Think about old PC games you used to play back in 1997. You wouldn’t be able to boot that up now, and you especially wouldn’t be able to use your modern computer to operate the exact same game. It’s a pretty similar standard when it comes to F1 cars. If you want to play that game, something needs to change.
When you see mid-’90s Formula One cars hitting the track for memorial events like Goodwood, don’t take for granted that all these cars used wildly outdated electronics systems to actually, y’know, run. Turns out, upgrading those systems is tougher than you can think.
High Performance Academy sat down for a pretty interesting interview with Milan of PerSysTec to give viewers a more accurate idea of what it takes to modernize an F1 car’s old operating systems so that it can actually get started and run vintage events. Milan used the 1997 Williams FW19 that secured a 1-2 in the overall drivers’ championship as the example:
It’s a fascinating watch. You have to upgrade the electronics in order to maintain the car, since the old laptops that were used to get the car started back in the day aren’t supported by Microsoft or any other PC company—meaning that there wouldn’t be any real way to get the thing going without an upgrade.
Sure, I guess you could try to develop a software that would respond to the old tech. But the parts are tough to find nowadays, and it would require pretty niche, specialist knowledge to operate, whereas upgrading the car to a modern spec enables anyone who understands modern tech to work it. Ask McLaren how easy that was with its F1 road cars.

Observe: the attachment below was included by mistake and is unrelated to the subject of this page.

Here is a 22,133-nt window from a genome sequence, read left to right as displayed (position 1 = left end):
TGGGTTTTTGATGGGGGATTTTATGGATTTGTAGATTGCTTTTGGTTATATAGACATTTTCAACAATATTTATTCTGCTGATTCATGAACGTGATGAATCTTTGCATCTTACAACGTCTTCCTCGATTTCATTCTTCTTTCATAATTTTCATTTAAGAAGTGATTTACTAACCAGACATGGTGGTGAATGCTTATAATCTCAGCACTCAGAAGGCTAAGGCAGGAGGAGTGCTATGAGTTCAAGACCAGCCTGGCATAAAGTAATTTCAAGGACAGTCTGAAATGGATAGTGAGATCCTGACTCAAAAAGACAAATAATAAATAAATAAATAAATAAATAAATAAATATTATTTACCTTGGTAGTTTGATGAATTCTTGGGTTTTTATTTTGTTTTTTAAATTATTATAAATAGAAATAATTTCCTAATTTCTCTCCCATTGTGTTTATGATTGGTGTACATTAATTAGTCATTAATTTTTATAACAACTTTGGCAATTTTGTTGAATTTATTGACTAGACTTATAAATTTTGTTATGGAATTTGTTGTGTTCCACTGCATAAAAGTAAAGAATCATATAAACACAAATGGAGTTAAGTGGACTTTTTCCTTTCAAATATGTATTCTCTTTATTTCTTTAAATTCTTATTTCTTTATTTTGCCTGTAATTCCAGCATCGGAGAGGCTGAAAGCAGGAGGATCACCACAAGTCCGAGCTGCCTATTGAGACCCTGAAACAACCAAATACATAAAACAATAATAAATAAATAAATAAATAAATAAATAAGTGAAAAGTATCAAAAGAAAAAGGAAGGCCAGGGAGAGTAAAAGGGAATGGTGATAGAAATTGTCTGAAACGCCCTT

Back in the day, the Williams would have used a Magneti Marelli electronics system. Now, it’s outfitted with the kind of modern Cosworth system used by LMP1 cars in the World Endurance Championship. That means we know that system works at high performance, and we also know there are people who know how to maintain and use that kind of system.
I think most interestingly, the original Williams-built vehicle control management system—the little box that powers the entire chassis—is still used in the car because Williams is still able to supply and maintain it. There are people at the Williams factory who can still calibrate that box to ensure, say, hydraulic functionality. And, yes, that VCM box is actually able to communicate easily with the new Cosworth system that’s been implemented! Cool, eh?
The video gets into a lot of really fascinating technical examples about how the overall system works (like how the whole process dictating a single upshift of the car works), and it’s definitely worth a watch—especially for people who had no idea how much work has to go into getting a heritage car ready to roll.